Up to this point, we’ve done a few noteworthy things: in Part 1 of this series, we defined nutrition, it’s function, and gave folks a beacon to strive for. Part 2 of this series was all about assessment, because without a clear understanding of where you’re starting, there’s no way to know what step to take next.
Today we’ll be covering the consequences that arise from a lack of enough quality nutrition. This is important to cover for three key reasons:
- Your understanding of this information provides opportunity for empowered decision making – when you know why you are doing something, there is greater buy in.
- It helps inform the design of your plan
- It emphasizes the interconnectedness of each SEMM pillar
Because of point 3 above, I thought it’d be helpful to bucket these consequences in relation to the others.
Relation to Sleep:
- Melatonin is well known as a great facilitator of sleep when taken as a dietary supplement. Reason being is that it helps to regulate your natural circadian rhythm, signaling the body that it’s “time to sleep.” But did you know that it’s a hormone produced and released naturally by the body, in the pineal gland? When your hormones are disrupted, as can happen when nutrition is sub-optimal, melatonin production is negatively affected as well. This in turn causes reduced sleep quantity and quality. So if you find yourself going to bed at a reasonable hour, but you’re unable to sleep soundly through the night, that’s an indicator to pay attention to.
- Your appetite upon waking in the morning can provide feedback about your sleep. Believe it or not, waking up feeling hungry is a good sign! When this is not a regular occurrence, some simple reverse engineering of meals from the previous day provide valuable insight into how nutrition can be adjusted to positively impact sleep.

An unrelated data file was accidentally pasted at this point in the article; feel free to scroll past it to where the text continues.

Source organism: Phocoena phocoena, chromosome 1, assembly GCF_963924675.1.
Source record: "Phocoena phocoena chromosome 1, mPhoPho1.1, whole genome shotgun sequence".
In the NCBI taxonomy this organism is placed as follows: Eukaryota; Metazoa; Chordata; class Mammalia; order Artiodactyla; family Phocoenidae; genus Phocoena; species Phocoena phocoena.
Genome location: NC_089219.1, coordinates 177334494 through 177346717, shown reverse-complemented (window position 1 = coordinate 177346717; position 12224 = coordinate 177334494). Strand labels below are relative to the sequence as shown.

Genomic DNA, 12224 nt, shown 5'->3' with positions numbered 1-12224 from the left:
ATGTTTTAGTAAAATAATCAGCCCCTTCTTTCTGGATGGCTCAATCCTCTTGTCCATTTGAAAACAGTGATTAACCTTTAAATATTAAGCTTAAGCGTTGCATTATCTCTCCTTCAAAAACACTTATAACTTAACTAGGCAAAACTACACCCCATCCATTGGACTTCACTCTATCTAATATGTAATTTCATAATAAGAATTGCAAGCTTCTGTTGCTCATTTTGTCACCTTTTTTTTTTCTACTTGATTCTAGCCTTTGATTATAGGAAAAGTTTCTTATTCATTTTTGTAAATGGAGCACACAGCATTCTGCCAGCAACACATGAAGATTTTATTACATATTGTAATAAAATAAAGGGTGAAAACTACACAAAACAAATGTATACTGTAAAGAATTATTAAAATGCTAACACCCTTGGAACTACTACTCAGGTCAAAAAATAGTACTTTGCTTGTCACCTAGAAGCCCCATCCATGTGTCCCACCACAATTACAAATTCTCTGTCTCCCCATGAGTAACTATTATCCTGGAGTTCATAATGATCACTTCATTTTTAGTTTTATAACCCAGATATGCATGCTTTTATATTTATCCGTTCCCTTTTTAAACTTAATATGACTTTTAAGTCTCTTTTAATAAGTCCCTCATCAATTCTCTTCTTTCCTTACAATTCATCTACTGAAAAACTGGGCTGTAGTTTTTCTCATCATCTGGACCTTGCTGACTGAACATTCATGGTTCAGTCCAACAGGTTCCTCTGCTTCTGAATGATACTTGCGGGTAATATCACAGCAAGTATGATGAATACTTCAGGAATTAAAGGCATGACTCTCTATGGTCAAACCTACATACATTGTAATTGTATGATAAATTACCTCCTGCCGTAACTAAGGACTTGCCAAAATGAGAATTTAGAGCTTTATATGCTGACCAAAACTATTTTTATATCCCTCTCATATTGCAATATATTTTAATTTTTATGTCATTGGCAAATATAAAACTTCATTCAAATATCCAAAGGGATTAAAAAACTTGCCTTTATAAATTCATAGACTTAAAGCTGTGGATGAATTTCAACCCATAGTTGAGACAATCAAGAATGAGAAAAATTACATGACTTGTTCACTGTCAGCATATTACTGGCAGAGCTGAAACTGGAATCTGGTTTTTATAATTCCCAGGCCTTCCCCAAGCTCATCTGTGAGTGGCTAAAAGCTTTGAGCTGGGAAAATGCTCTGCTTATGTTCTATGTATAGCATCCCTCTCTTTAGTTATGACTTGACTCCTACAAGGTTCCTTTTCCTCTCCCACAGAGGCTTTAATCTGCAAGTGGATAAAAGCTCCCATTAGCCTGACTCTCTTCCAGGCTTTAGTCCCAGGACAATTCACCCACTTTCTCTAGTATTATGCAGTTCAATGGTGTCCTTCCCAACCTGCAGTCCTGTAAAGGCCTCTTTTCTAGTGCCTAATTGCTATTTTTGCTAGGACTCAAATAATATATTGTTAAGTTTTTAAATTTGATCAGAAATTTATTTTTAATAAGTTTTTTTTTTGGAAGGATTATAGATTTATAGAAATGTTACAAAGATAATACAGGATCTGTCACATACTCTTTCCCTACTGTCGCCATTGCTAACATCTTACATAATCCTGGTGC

Relation to Move:
- The quality of foods that someone eats will play a large role in what types of exercise that person should participate in. For instance, individuals whose nutritional profiles are dominated by processed foods (like the Standard American Diet…”S.A.D.”) should avoid high stress, high intensity exercise. The reason is that the body will not, over a long enough time frame, have the ability to adapt and thrive. While exercise of this kind may produce a quick, positive adaptation, that will be short term as a wall will inevitably be hit. This is the uncomfortable, and commonly avoided, truth behind one of the fitness coach’s favorite sayings: “You can’t out train a bad diet.”
- Being underfed (a nutrition/food quantity issue) is another cause for concern as the consequence is a lack of energy to sustain physical activity and facilitate adequate recovery.
- Inconsistent energy rhythms throughout the day is another commonly expressed issue that clients frequently mention. This can be attributed to blood sugar mismanagement through a lack of optimal nutrition.
Relation to Manage:
- There’s a great illustration of the interplay between nutrition and stress in the cinematic masterpiece Austin Powers, where one of the characters says: “I eat because I’m unhappy and I’m unhappy because I eat.” This feedback loop is a reality for many where the reach for a (usually unhealthy) snack happens because of some emotional/stressful trigger. The dopamine rush as this snack hits the bloodstream causes more of it to be eaten and the cycle repeats itself.
- Additionally, the blood sugar roller coaster described in the previous section has another manifestation beyond depressed energy rhythms. And it’s so popular that it has it’s own nickname: HANGRY. That’s right, drops in blood sugar lead to increased irritability along with the ability to make cognitively sound decisions.
Nowhere above did I make mention of the overwhelming ties between nutrition and a few other key areas, like:
- Chronic disease
- Metabolic syndrome
- Immune function
- Global disorders of nutrient deficiency
It is for all of these reasons (and more) that if you are serious about cultivating resilience in your long term health and wellness, you have to include this pillar.
In our closing post of this series, we’ll go over the specifics of program design when it comes to nutrition.